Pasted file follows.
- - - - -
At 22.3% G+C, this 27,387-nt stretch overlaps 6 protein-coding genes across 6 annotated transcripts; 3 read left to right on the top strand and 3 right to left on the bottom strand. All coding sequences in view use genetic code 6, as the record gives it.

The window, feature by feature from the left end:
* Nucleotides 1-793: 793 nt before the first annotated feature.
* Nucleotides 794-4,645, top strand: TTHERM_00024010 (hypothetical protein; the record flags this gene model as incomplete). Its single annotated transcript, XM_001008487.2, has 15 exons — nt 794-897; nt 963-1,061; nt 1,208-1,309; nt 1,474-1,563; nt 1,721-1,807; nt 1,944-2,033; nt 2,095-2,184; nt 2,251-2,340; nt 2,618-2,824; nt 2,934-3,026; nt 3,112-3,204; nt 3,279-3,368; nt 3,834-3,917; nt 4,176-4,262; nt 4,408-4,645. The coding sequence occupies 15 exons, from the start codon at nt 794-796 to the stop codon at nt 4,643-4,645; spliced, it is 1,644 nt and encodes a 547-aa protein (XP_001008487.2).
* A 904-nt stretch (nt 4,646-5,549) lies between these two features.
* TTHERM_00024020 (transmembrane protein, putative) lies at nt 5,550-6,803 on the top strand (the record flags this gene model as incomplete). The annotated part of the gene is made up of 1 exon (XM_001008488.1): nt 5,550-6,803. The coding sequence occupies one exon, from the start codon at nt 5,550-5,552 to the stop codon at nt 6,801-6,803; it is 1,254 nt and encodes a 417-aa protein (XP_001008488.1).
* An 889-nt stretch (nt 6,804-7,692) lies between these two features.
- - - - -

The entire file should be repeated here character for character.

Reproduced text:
At 22.3% G+C, this 27,387-nt stretch overlaps 6 protein-coding genes across 6 annotated transcripts; 3 read left to right on the top strand and 3 right to left on the bottom strand. All coding sequences in view use genetic code 6, as the record gives it.

The window, feature by feature from the left end:
* Nucleotides 1-793: 793 nt before the first annotated feature.
* Nucleotides 794-4,645, top strand: TTHERM_00024010 (hypothetical protein; the record flags this gene model as incomplete). Its single annotated transcript, XM_001008487.2, has 15 exons — nt 794-897; nt 963-1,061; nt 1,208-1,309; nt 1,474-1,563; nt 1,721-1,807; nt 1,944-2,033; nt 2,095-2,184; nt 2,251-2,340; nt 2,618-2,824; nt 2,934-3,026; nt 3,112-3,204; nt 3,279-3,368; nt 3,834-3,917; nt 4,176-4,262; nt 4,408-4,645. The coding sequence occupies 15 exons, from the start codon at nt 794-796 to the stop codon at nt 4,643-4,645; spliced, it is 1,644 nt and encodes a 547-aa protein (XP_001008487.2).
* A 904-nt stretch (nt 4,646-5,549) lies between these two features.
* TTHERM_00024020 (transmembrane protein, putative) lies at nt 5,550-6,803 on the top strand (the record flags this gene model as incomplete). The annotated part of the gene is made up of 1 exon (XM_001008488.1): nt 5,550-6,803. The coding sequence occupies one exon, from the start codon at nt 5,550-5,552 to the stop codon at nt 6,801-6,803; it is 1,254 nt and encodes a 417-aa protein (XP_001008488.1).
* An 889-nt stretch (nt 6,804-7,692) lies between these two features.